Once your business plan is finished, you are well prepared to pitch your project. You should be able to comfortably explain to almost anyone why it will make money. And that is the real value of a business plan. You use it to back up your pitches. Its value is in convincing a financial partner that you really have done your homework on a project he wants to invest in.
Before you start contacting potential investors or distribute your business plan, you should have a chat with your attorney about how you want to handle investment. If you are going to sell shares in your production company, you need to pay to have your attorney create a Product Placement Memorandum. This is not the only way to accept money for your film. But it is a common way.
If your financial partner is an “active investor” who plays the role of executive producer, or if the funding you receive is a loan with a guaranteed rate of return rather than an investment, you may only need a business plan to support your pitches.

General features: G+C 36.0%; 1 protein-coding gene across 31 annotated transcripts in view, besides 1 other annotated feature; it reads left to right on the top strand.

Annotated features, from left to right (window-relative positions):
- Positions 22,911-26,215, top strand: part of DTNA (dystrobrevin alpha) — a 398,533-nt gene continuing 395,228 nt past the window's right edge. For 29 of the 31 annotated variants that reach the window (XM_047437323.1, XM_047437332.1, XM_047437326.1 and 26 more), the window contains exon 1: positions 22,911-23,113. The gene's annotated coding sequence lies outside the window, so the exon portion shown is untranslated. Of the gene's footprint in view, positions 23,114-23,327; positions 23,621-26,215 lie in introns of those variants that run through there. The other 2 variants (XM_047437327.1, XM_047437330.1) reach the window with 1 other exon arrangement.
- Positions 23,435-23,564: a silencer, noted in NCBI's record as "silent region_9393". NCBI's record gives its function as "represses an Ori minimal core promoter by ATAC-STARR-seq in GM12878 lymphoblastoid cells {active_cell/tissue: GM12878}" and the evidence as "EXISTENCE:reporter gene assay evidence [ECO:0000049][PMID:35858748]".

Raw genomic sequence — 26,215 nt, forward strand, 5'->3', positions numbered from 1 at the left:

If this sounds like a lot of work, it is. But most filmmakers are quite comfortable with hard work as long as they understand its value. As a producer, you need a solid business plan as much as your investor does. People produce feature films and documentaries 365 days a year worldwide. They make money. So can you.
Nancy Fulton is a writer, publisher and independent film producer. You can find more about her work by visiting [http://www.backfromiraqmovie.com] and http://www.nobetterfriendmovie.com – If you have questions about her articles, feel free to contact her by email. What she enjoys most about working in film is being part of a collaborative community.
This Leg 8 Documentary tracks the fleet as they leave the historic city of Lisbon, Portugal before starting their epic voyage through the North Atlantic Ocean, rounding the Azores, entering to the Bay of Biscay and finishing in Lorient, France. Catch all the drama and action as the teams experience some of the most extreme conditions in this race. Expect more like this to be uploaded to the Official Volvo Ocean Race YouTube Channel in the future. Get all the latest updates on www.VolvoOceanRace.com